Most commonly, a corneal abrasion is caused by trauma, such as an injury from a fingernail, tree branch or mascara brush. Injury can also occur from rubbing the eyes, contact lenses, or a foreign body like wood chips or metal shavings getting into the eye. Sometimes an abrasion may be caused by an eye diseases like dry eye, infections, and corneal dystrophies.
What Are the Signs and Symptoms of a Corneal Infection?
The cornea is one of the most sensitive areas of the body. A corneal abrasion is often very painful and gives the sensation that something is in the eye. The most common symptoms include:
Foreign Body Sensation
How Is a Corneal Abrasion Diagnosed?
A corneal infection can be diagnosed by an eye doctor through examination. Usually, a drop of a yellow-green eye drop called fluorescein is instilled in the eye. This eyedrop will light up under blue light and identify an abrasion. This eye drop also includes a numbing medication that can provide immediate relief from some abrasions.
During the eye exam, your doctor may also find the reason for the abrasion such as a foreign body or other underlying eye condition.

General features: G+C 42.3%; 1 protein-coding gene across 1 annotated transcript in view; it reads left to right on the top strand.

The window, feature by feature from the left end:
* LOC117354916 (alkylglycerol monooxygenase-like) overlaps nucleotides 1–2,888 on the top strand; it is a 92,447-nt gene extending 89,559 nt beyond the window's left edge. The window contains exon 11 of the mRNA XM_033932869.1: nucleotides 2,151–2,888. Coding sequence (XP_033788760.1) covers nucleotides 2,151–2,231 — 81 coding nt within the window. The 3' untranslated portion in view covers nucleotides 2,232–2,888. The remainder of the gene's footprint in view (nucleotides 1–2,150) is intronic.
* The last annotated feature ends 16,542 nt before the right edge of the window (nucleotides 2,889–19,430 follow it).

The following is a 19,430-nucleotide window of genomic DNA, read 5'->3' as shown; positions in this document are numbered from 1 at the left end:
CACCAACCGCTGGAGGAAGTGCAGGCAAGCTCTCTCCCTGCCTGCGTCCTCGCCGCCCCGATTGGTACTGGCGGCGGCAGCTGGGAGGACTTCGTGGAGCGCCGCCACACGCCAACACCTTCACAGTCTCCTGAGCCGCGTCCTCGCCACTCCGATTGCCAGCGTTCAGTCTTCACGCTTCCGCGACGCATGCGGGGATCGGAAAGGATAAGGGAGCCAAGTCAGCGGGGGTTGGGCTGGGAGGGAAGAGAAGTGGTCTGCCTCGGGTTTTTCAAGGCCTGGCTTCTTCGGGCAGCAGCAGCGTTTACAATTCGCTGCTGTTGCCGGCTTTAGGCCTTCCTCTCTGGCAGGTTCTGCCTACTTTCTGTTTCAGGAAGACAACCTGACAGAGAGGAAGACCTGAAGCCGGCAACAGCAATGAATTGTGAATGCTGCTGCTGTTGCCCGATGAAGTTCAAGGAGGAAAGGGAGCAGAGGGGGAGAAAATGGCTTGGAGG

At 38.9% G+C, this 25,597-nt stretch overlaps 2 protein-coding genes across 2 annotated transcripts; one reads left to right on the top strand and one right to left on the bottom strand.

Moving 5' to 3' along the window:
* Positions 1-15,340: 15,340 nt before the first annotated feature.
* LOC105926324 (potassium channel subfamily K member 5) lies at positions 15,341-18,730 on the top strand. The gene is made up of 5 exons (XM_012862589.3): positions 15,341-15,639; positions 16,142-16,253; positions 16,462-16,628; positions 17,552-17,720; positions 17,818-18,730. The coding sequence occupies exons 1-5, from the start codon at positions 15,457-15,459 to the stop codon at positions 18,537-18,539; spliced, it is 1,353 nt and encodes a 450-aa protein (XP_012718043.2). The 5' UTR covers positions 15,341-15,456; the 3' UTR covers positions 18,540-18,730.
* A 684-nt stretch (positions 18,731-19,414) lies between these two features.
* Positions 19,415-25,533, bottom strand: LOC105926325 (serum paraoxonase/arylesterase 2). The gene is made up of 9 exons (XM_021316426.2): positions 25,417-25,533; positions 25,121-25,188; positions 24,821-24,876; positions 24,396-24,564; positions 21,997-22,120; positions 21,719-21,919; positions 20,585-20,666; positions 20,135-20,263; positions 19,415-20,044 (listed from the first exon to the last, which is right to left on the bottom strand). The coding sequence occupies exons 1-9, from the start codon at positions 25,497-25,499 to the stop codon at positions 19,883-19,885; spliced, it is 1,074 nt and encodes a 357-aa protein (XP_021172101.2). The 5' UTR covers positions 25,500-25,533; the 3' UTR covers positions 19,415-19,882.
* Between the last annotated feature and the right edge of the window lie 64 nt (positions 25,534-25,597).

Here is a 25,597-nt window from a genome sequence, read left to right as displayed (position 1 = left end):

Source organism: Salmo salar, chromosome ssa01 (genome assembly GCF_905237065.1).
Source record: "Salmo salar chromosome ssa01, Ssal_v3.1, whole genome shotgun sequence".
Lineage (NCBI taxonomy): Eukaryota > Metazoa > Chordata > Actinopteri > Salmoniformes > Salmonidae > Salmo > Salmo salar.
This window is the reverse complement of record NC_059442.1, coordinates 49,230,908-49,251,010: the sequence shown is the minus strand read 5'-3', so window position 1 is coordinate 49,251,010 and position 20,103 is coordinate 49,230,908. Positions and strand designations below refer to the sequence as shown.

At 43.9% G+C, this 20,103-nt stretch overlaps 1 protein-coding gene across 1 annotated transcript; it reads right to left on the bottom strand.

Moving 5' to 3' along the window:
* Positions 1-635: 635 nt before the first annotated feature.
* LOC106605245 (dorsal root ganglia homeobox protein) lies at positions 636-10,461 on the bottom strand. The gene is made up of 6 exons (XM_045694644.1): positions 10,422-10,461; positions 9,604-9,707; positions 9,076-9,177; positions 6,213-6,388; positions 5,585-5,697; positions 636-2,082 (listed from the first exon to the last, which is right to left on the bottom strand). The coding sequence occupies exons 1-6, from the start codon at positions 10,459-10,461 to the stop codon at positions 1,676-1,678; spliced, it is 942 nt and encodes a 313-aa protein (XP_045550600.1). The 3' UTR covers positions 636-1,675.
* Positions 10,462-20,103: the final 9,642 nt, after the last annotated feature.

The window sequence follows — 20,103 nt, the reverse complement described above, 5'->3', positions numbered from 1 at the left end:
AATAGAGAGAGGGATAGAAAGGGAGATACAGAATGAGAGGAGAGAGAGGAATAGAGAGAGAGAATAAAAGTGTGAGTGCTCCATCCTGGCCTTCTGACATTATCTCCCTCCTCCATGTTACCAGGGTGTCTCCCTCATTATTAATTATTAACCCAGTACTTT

How Is a Corneal Abrasion Treated?
The cornea has the remarkable ability to heal many abrasions within 24-48 hours. The surface layer of the cornea or epithelium is constantly replacing itself and can grow rapidly to cover an injured area. The biggest risk with abrasion is that it may become infected or heal too slowly. If this is the case, a corneal scar can develop and result in permanent vision loss.
For this reason, it is important to seek immediate medical attention for an abrasion. Your doctor will typically start an antibiotic eye drop or ointment to prevent infection. Corneal abrasions can be very painful. Your doctor may also recommend the use of lubricating drops or may place a bandage soft contact lens on the eye for comfort.